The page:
Earlier this week, a select group of online reporters were given the opportunity to sit down with First Lady Michelle Obama in the Old Family Dining Room in the East Wing of White House.
Among those in attendance was iVillage’s Kelly Wallace, who spoke with Mrs. Obama about a wide range of topics, including her Let’s Move campaign against childhood obesity and creating a normal environment for her daughters Malia, 13, and Sasha, 10, despite residing at 1600 Pennsylvania Ave. BlackEnterprise.com pulled a few parenting nuggets of wisdom from Michelle on keeping your kids grounded. —Anslem Samuel
CHECK INS ARE IMPORTANT
While most people would be secure in the fact that secret service agents are keeping a watchful eye on their kids, Michelle Obama, like any other mom, likes to know if her children are on their best behavior whenever they’re away from home. The First Lady confessed to regularly calling other parents and asking, “How do the girls seem?” even when the response is positive she’s diligent about things staying that way: “Okay, good, just tell me if you see anything–just let me know.”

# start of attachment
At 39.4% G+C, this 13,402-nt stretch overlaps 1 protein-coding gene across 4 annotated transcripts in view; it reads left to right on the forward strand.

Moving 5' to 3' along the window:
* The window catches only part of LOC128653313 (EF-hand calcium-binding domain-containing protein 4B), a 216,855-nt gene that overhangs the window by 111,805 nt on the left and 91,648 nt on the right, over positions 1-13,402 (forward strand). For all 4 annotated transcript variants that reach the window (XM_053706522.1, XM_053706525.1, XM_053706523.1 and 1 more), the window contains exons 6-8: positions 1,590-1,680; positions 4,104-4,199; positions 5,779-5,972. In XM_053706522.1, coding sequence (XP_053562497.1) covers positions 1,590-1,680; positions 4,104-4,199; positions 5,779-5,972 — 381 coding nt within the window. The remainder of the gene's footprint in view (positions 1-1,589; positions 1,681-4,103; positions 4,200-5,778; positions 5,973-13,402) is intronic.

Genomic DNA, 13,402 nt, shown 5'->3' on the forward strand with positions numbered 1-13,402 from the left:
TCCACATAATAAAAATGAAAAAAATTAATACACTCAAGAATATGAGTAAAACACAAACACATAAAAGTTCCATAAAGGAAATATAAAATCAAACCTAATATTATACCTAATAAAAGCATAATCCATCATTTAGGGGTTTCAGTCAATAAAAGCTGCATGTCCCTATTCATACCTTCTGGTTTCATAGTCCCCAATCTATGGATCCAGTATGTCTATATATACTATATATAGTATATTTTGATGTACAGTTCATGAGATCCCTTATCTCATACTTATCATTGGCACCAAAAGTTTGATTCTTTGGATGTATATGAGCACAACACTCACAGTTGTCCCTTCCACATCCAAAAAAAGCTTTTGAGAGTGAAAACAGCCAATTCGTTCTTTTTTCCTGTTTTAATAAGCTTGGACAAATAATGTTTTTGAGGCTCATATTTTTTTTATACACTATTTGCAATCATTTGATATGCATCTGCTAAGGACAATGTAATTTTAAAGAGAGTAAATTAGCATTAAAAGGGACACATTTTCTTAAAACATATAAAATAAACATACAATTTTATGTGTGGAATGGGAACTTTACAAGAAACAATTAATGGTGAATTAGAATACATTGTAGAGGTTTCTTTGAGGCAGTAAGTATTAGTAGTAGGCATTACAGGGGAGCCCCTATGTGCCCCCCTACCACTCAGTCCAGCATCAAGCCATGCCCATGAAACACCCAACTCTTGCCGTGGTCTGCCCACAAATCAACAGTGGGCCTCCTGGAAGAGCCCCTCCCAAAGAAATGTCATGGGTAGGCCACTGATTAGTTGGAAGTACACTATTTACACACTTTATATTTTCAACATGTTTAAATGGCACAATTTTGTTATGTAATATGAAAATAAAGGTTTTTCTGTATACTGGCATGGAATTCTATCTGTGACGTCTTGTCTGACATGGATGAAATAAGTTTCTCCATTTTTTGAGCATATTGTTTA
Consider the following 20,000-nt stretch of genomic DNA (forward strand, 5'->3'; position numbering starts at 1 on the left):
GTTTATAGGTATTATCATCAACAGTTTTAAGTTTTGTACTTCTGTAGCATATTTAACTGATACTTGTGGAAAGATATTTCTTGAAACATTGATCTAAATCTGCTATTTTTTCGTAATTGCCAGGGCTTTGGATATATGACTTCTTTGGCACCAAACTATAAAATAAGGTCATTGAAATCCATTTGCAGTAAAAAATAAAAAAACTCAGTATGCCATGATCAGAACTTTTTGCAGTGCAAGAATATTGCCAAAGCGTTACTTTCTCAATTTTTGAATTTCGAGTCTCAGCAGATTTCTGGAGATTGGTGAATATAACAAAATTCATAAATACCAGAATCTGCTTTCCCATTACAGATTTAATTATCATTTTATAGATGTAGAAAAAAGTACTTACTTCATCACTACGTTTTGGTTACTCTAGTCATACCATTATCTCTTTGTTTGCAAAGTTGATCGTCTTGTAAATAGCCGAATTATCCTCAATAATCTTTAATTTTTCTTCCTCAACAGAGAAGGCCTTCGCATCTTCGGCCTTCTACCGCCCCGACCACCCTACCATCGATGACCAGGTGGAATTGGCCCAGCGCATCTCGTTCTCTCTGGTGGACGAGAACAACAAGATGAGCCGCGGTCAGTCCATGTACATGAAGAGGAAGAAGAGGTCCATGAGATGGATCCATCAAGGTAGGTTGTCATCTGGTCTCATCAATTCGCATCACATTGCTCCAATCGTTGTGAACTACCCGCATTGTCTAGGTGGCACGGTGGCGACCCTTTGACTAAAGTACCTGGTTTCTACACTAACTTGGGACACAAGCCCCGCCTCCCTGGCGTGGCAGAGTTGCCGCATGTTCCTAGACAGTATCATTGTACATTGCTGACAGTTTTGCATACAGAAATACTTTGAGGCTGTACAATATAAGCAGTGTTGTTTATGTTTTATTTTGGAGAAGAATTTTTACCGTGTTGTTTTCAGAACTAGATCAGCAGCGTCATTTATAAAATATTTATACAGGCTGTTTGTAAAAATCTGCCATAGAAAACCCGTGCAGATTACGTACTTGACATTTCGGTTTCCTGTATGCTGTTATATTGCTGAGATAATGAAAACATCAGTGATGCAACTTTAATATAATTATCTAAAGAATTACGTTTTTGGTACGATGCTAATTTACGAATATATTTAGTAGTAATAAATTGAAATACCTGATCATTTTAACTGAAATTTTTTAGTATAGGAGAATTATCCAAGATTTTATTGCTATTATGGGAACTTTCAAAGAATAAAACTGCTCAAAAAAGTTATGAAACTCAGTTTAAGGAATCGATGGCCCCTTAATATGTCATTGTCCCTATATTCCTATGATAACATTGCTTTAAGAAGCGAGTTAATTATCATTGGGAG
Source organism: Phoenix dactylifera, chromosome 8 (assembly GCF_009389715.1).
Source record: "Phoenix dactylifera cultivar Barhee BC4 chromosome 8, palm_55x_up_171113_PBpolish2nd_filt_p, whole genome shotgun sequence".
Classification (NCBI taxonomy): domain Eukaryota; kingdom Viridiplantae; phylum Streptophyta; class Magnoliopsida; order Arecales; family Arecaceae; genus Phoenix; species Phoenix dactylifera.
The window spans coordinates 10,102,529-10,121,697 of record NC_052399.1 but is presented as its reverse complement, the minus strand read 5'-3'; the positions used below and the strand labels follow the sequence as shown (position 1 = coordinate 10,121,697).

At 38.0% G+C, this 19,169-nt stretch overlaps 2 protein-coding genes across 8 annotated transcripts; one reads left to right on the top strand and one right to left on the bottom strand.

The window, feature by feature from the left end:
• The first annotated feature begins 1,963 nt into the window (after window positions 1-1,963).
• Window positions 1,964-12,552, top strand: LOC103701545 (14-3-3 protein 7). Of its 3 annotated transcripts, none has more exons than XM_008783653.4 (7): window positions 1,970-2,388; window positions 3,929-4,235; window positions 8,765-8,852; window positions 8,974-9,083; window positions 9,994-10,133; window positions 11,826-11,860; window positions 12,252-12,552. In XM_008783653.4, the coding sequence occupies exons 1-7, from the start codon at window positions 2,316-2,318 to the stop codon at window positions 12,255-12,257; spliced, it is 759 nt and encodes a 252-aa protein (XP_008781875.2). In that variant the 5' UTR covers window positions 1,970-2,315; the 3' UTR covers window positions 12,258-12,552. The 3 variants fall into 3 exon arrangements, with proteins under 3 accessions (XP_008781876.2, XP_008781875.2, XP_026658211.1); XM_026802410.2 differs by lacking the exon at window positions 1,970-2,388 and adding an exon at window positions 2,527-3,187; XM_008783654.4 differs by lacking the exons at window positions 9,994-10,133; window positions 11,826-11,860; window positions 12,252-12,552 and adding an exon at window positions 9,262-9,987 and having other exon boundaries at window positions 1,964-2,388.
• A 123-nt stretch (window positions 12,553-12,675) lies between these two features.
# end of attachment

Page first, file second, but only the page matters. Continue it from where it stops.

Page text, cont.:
Despite being two of the country’s most known tweens, Malia and Sasha are not exempt from the same household duties as their non-famous peers. “The first thing is establishing rules among the staff that they’re not little princesses,” said Mrs. Obama. “[Malia and Sasha] have to make their beds, they have to clean up their rooms… Sasha has started doing the laundry, Malia was supposed to be doing it but [Sasha] is really into laundry. My mom still does her own laundry.”
FORGET ABOUT DADDY’S JOB
A big part of maintaining a sense of normalcy for the girls is not making a big deal about their father’s day job. During designated family time, Michelle makes a point to let her daughters feel like their sitting down with Daddy and not the President of the United States. “It’s sitting down at the dinner table and having Barack’s day be really the last thing anyone really cares about,” she said. “So he’s sort of the throw-on piece. It’s like, ‘Oh, yeah, Daddy, and what did you do today?'”
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SOURCE: Black Enterprise